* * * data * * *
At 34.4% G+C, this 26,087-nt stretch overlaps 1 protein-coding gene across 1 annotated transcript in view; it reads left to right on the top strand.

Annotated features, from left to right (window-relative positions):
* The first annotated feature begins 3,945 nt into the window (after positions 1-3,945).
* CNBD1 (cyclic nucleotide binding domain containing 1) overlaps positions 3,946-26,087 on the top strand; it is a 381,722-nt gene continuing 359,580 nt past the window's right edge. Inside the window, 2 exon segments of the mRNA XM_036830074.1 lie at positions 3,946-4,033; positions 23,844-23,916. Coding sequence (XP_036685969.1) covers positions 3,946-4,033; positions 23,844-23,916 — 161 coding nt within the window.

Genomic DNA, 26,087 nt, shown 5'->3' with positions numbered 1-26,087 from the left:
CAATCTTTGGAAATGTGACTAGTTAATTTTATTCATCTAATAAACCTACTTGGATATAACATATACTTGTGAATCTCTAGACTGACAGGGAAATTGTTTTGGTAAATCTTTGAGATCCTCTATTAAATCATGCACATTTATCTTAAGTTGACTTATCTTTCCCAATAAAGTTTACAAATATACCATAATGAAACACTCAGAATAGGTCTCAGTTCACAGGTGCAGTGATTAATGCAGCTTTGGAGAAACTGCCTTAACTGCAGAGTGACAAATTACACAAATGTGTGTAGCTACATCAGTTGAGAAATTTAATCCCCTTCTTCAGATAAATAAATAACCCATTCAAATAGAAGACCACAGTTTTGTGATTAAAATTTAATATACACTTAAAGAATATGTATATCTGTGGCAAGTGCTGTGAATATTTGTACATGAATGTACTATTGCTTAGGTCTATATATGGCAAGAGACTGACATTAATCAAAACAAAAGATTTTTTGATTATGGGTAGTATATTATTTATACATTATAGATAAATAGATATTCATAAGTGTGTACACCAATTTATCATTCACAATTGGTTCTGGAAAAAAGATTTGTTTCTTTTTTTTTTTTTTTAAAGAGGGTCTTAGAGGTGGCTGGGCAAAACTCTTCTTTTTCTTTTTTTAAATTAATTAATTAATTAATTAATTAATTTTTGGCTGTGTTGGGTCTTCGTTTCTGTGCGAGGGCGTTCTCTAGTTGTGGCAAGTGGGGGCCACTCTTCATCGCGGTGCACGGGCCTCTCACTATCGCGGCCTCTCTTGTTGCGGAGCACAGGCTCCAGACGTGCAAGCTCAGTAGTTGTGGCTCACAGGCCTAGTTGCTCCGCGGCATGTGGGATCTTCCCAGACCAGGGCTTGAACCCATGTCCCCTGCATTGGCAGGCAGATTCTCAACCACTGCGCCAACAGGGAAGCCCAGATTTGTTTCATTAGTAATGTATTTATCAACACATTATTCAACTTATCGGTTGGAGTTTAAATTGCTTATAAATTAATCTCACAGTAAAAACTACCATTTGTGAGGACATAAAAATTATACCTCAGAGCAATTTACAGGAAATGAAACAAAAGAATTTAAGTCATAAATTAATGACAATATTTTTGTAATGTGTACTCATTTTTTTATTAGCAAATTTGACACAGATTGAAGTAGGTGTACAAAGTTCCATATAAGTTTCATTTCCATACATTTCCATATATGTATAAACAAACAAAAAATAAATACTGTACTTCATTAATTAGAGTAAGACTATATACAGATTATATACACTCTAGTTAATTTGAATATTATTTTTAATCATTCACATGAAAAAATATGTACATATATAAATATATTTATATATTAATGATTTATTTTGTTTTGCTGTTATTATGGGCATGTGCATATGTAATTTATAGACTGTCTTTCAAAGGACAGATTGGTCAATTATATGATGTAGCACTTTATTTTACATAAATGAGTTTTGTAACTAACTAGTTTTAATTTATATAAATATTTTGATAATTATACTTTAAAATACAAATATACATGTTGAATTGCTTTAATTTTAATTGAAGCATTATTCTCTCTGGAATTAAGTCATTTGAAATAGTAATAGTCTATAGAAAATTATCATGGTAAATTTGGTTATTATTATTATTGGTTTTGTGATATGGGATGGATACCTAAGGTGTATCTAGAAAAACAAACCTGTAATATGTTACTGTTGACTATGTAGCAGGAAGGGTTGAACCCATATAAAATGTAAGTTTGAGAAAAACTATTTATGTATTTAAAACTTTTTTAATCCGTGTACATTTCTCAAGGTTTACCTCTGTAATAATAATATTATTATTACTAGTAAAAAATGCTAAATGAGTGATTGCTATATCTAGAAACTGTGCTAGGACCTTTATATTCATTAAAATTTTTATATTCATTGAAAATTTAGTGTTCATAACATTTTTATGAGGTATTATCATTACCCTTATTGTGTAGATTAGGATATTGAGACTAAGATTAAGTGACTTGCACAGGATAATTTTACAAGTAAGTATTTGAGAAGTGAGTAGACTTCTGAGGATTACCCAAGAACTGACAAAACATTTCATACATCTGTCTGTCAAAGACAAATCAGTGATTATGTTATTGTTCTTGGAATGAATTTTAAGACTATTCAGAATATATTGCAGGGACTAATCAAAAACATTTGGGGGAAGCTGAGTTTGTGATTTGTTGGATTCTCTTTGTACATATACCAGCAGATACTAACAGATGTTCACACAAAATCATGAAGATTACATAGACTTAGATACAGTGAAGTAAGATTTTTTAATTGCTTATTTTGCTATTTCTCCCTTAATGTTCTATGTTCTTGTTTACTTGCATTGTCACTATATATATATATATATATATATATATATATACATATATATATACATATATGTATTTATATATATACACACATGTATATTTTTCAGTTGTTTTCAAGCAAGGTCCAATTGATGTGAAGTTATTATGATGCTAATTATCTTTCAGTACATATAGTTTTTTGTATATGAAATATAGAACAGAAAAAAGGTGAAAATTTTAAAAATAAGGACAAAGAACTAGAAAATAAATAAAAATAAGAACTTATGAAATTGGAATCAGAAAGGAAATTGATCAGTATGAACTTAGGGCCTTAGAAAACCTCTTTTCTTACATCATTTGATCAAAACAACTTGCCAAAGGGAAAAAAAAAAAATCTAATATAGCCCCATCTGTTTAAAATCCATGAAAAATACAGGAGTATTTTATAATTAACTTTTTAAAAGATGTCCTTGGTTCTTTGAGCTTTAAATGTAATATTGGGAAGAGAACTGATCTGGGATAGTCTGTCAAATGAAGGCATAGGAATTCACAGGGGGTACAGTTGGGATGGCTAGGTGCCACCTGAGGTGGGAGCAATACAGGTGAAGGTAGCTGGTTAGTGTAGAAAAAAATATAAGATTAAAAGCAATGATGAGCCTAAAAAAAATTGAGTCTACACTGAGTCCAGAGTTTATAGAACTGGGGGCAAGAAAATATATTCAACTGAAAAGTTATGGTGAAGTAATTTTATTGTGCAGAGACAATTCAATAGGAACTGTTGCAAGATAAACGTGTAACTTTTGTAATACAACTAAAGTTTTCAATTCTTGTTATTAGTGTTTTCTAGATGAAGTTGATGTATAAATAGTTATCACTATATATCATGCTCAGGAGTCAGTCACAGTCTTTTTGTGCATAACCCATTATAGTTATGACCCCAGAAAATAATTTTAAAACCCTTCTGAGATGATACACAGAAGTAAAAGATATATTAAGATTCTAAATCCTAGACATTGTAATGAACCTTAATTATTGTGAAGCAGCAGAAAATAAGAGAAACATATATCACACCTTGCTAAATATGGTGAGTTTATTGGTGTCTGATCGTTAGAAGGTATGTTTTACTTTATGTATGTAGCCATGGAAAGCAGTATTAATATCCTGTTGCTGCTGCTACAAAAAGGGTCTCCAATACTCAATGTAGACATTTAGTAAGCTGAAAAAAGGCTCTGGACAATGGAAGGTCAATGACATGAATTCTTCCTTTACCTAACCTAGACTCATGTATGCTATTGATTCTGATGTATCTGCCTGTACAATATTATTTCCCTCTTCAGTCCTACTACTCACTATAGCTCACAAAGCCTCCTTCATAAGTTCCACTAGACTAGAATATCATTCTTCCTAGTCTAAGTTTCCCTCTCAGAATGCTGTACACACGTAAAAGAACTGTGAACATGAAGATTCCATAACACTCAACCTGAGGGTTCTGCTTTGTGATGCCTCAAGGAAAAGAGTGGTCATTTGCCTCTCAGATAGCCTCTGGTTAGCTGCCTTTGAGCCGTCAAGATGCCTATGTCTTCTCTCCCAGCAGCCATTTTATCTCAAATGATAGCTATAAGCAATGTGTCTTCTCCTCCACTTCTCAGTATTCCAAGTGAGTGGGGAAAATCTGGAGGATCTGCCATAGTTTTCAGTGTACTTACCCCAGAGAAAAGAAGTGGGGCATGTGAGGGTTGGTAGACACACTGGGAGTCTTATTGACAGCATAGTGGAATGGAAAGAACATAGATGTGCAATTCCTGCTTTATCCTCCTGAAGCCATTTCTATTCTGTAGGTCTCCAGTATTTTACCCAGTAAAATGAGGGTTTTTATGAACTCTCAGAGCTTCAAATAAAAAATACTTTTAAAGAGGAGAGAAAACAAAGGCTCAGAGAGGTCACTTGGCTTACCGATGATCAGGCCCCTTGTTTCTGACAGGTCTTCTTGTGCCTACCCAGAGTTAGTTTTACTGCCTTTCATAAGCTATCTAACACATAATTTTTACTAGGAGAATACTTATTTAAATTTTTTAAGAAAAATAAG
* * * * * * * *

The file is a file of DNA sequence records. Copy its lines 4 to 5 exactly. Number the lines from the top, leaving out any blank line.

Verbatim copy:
* CNBD1 (cyclic nucleotide binding domain containing 1) overlaps positions 3,946-26,087 on the top strand; it is a 381,722-nt gene continuing 359,580 nt past the window's right edge. Inside the window, 2 exon segments of the mRNA XM_036830074.1 lie at positions 3,946-4,033; positions 23,844-23,916. Coding sequence (XP_036685969.1) covers positions 3,946-4,033; positions 23,844-23,916 — 161 coding nt within the window.

Genomic DNA, 26,087 nt, shown 5'->3' with positions numbered 1-26,087 from the left: